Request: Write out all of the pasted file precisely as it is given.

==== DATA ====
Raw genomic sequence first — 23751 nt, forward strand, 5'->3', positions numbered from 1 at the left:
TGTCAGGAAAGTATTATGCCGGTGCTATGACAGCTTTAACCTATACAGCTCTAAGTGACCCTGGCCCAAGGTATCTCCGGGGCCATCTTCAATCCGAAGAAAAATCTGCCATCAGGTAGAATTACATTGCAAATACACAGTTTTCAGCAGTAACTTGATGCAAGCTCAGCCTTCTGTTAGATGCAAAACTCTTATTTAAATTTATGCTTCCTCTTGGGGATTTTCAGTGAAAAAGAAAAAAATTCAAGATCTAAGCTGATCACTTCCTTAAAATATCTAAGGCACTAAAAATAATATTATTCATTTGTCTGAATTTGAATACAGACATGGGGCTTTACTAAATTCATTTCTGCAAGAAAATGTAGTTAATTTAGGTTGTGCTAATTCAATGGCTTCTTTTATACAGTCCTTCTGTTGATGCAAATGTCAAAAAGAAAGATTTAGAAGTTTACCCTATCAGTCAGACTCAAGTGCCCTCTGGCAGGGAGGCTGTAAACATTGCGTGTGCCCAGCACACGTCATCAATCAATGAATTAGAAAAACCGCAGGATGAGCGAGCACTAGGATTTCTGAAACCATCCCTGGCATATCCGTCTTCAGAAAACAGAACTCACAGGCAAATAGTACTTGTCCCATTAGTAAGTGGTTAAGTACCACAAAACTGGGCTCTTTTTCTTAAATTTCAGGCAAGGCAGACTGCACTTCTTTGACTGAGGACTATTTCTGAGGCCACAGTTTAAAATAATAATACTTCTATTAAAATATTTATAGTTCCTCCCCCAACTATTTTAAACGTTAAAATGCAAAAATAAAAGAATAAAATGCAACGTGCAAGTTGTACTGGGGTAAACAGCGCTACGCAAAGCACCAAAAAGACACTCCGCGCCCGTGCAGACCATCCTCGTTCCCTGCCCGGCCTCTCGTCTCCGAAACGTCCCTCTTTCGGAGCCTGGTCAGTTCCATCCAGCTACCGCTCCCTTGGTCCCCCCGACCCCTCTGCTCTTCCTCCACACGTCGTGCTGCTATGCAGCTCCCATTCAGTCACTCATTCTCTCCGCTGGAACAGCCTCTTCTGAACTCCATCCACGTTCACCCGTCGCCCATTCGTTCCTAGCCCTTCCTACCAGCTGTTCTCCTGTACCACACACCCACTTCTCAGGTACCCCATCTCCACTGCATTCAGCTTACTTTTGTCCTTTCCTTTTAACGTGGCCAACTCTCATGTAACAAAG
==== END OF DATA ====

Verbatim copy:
Raw genomic sequence first — 23751 nt, forward strand, 5'->3', positions numbered from 1 at the left:
TGTCAGGAAAGTATTATGCCGGTGCTATGACAGCTTTAACCTATACAGCTCTAAGTGACCCTGGCCCAAGGTATCTCCGGGGCCATCTTCAATCCGAAGAAAAATCTGCCATCAGGTAGAATTACATTGCAAATACACAGTTTTCAGCAGTAACTTGATGCAAGCTCAGCCTTCTGTTAGATGCAAAACTCTTATTTAAATTTATGCTTCCTCTTGGGGATTTTCAGTGAAAAAGAAAAAAATTCAAGATCTAAGCTGATCACTTCCTTAAAATATCTAAGGCACTAAAAATAATATTATTCATTTGTCTGAATTTGAATACAGACATGGGGCTTTACTAAATTCATTTCTGCAAGAAAATGTAGTTAATTTAGGTTGTGCTAATTCAATGGCTTCTTTTATACAGTCCTTCTGTTGATGCAAATGTCAAAAAGAAAGATTTAGAAGTTTACCCTATCAGTCAGACTCAAGTGCCCTCTGGCAGGGAGGCTGTAAACATTGCGTGTGCCCAGCACACGTCATCAATCAATGAATTAGAAAAACCGCAGGATGAGCGAGCACTAGGATTTCTGAAACCATCCCTGGCATATCCGTCTTCAGAAAACAGAACTCACAGGCAAATAGTACTTGTCCCATTAGTAAGTGGTTAAGTACCACAAAACTGGGCTCTTTTTCTTAAATTTCAGGCAAGGCAGACTGCACTTCTTTGACTGAGGACTATTTCTGAGGCCACAGTTTAAAATAATAATACTTCTATTAAAATATTTATAGTTCCTCCCCCAACTATTTTAAACGTTAAAATGCAAAAATAAAAGAATAAAATGCAACGTGCAAGTTGTACTGGGGTAAACAGCGCTACGCAAAGCACCAAAAAGACACTCCGCGCCCGTGCAGACCATCCTCGTTCCCTGCCCGGCCTCTCGTCTCCGAAACGTCCCTCTTTCGGAGCCTGGTCAGTTCCATCCAGCTACCGCTCCCTTGGTCCCCCCGACCCCTCTGCTCTTCCTCCACACGTCGTGCTGCTATGCAGCTCCCATTCAGTCACTCATTCTCTCCGCTGGAACAGCCTCTTCTGAACTCCATCCACGTTCACCCGTCGCCCATTCGTTCCTAGCCCTTCCTACCAGCTGTTCTCCTGTACCACACACCCACTTCTCAGGTACCCCATCTCCACTGCATTCAGCTTACTTTTGTCCTTTCCTTTTAACGTGGCCAACTCTCATGTAACAAAG